THE state of Montana has been spending big bucks in Seattle and other cities across the U.S. to entice people to visit its great state. You’ve probably seen the billboards, bus ads and store banners across town with beautiful, scenic images of Yellowstone National Park and its wildlife. Unfortunately, for one of Montana’s most recognizable animals, wild bison, this idyllic image doesn’t match reality.
Bison have been at the center of controversy this spring as they leave Yellowstone National Park in search of grass and calving grounds in Montana adjacent to the park. Instead of being allowed to roam outside the park year-round like other wildlife, bison are hazed back into the park, or captured and shipped to slaughter. Hundreds of bison were killed this year.
This policy stems from a disease called brucellosis, which can cause infected pregnant animals to miscarry. Cattle introduced brucellosis into the Greater Yellowstone ecosystem about a century ago, and some wild bison and elk still carry it. The livestock industry is concerned about wild bison transmitting the disease back to livestock. Such a transmission has never been documented, but the potential, although incredibly small, exists.
Over the last decade, several changes have opened the door for better management of wild bison in Montana. With retired grazing allotments and fewer cows on the landscape, there are tens of thousands of acres of public land where there are no potential conflicts with cattle, ever. The U.S. Department of Agriculture also made sweeping changes to brucellosis regulations a few years ago, and they are now more reasonable and livestock-producer-friendly.
It’s clear that the old ways of bison management need to be updated. Working together, a broad set of conservationists, wildlife experts, ranchers, hunters and interested citizens came to consensus in support of significantly expanding year-round habitat for bison in Montana. Last summer, the state issued a formal proposal based on that recommendation. Ninety-nine percent of the more than 100,000 public comments on the proposal supported increased year-round habitat.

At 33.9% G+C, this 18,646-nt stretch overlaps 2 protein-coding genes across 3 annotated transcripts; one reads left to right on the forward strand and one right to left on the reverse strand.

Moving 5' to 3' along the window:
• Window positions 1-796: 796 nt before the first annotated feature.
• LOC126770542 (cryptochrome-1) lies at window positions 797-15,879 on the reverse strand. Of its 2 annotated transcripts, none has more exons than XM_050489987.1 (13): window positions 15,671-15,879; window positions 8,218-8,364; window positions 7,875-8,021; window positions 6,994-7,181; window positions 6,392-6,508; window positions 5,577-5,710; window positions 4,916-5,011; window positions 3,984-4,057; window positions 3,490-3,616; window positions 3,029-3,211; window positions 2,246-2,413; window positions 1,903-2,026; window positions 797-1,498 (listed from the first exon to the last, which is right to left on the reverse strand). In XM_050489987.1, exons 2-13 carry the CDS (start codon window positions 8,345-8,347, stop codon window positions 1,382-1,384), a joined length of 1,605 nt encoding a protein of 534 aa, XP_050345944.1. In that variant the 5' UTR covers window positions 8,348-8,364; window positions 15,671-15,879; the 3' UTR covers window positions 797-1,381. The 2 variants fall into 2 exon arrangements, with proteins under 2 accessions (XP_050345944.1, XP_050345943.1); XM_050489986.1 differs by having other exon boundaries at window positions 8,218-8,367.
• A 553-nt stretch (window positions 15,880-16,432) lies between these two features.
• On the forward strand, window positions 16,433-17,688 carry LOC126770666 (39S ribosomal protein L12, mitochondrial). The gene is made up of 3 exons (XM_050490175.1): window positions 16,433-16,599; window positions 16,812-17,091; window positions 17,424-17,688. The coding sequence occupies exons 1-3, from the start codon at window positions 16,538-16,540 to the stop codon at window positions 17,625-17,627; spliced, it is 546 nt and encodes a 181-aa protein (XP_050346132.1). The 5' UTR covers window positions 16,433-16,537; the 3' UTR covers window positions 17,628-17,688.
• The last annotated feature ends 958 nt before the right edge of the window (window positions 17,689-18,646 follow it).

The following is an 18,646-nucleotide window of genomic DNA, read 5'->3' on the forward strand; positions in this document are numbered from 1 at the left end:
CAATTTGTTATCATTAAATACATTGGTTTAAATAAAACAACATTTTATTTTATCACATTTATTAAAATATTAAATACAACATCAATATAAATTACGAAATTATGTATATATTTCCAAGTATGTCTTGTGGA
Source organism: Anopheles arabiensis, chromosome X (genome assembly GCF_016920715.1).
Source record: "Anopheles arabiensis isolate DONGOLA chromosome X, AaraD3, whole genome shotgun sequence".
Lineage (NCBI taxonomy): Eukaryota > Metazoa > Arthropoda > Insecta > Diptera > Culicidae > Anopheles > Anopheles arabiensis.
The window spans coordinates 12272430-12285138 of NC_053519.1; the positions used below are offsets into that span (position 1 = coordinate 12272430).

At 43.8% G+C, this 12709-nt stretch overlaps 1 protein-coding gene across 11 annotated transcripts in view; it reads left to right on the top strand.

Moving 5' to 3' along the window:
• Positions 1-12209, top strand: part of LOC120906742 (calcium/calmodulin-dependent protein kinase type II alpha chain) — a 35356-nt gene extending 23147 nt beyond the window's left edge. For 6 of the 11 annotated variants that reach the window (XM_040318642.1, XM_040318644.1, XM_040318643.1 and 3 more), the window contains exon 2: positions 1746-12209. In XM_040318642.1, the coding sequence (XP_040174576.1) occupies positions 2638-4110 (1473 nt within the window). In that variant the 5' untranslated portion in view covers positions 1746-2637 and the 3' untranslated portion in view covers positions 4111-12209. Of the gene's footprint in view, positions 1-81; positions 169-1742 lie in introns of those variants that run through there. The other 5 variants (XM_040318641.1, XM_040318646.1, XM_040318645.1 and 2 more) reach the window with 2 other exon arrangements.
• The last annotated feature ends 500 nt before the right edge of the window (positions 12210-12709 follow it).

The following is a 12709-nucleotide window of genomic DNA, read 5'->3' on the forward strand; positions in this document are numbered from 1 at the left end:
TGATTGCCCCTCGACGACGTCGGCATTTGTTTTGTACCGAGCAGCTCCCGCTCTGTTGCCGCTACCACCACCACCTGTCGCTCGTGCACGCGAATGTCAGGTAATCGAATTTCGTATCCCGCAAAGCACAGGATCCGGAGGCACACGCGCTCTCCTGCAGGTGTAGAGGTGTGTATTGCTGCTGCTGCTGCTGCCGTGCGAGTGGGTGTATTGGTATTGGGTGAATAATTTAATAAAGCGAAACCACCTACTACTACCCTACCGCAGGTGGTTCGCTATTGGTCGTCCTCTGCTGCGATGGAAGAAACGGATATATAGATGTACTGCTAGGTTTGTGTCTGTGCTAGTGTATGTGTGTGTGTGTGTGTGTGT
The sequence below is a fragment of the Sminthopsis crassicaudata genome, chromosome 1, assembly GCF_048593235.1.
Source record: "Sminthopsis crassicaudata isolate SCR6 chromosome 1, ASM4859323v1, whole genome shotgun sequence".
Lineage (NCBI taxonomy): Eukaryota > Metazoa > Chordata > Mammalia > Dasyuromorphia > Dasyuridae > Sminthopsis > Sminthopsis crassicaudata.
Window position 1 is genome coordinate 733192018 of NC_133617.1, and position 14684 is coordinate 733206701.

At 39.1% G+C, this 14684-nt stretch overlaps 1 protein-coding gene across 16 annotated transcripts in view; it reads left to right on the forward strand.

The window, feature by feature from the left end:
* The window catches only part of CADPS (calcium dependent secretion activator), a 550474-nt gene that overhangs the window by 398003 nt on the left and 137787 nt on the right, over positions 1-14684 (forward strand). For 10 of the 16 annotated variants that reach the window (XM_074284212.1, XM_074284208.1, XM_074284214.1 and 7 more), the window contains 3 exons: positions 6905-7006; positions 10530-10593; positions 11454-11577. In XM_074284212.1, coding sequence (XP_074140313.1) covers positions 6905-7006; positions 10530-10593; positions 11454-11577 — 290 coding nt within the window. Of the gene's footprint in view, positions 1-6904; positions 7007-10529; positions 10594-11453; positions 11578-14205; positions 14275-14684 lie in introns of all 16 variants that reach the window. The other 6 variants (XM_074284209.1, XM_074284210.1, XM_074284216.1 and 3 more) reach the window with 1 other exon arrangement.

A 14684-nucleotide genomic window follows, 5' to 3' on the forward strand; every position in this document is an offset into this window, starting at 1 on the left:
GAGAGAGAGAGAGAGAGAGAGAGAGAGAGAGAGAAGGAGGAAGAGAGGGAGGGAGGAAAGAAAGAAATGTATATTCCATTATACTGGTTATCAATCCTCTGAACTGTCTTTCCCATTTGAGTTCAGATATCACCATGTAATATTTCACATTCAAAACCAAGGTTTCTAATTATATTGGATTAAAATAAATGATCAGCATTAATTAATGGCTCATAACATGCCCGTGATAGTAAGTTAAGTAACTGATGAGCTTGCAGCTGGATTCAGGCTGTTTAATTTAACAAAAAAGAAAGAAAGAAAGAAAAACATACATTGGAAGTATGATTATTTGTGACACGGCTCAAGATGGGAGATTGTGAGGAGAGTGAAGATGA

But in late May, the Montana Board of Livestock voted to indefinitely delay any decision on year-round habitat for Yellowstone bison, even though the Department of Livestock was a co-lead in formulating the state’s proposal. It’s now up to Montana Gov. Steve Bullock, and it’s unclear how he will proceed.
Science, economics, public opinion and common sense make clear that opening up significant year-round bison habitat in areas without livestock conflicts is the logical path forward. Doing so would give the state more management options and flexibility. More fair-chase hunting opportunities would be created. Fewer taxpayer dollars would be wasted on unnecessary hazing, capture and slaughter. Wild bison would finally be allowed to roam portions of Montana, bringing ecological and economic benefits and sharing the landscape with all of the other wild animals that call Montana home.